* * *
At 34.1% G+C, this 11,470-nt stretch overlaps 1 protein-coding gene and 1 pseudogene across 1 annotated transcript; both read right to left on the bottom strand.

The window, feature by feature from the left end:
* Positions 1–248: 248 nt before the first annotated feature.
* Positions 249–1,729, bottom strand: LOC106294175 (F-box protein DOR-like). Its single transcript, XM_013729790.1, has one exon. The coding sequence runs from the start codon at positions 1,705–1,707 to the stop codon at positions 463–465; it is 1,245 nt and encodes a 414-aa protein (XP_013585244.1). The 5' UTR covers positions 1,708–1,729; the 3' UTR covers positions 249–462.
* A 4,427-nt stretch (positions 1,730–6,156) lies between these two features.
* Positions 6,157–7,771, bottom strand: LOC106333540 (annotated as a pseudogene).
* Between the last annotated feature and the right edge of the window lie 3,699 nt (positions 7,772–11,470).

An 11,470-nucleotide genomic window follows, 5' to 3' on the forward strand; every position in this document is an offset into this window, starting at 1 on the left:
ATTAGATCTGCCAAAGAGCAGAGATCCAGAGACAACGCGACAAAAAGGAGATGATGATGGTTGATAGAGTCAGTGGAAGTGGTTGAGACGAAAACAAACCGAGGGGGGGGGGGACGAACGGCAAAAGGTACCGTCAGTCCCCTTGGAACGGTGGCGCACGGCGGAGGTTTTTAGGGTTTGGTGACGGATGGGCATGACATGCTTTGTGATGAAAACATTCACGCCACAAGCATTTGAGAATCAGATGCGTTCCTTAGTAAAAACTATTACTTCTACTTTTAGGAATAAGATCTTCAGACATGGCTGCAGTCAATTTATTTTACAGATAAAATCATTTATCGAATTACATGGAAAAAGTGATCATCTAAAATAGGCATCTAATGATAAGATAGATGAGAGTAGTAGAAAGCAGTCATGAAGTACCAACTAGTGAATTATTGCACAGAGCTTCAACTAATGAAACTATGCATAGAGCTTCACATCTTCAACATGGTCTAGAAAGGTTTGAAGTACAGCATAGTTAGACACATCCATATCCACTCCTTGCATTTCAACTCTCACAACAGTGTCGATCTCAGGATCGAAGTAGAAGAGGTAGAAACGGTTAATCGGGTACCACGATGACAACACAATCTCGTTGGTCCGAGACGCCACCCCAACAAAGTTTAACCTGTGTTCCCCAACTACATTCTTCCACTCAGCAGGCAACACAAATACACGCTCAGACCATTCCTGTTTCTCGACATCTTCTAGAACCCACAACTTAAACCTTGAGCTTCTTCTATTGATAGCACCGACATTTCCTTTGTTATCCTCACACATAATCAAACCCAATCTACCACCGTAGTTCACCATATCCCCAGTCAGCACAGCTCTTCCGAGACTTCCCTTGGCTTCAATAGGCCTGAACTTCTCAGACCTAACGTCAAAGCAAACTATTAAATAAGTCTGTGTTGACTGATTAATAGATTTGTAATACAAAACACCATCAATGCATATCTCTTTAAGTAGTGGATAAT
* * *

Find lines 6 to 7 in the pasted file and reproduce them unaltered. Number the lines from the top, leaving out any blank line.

* Positions 6,157–7,771, bottom strand: LOC106333540 (annotated as a pseudogene).
* Between the last annotated feature and the right edge of the window lie 3,699 nt (positions 7,772–11,470).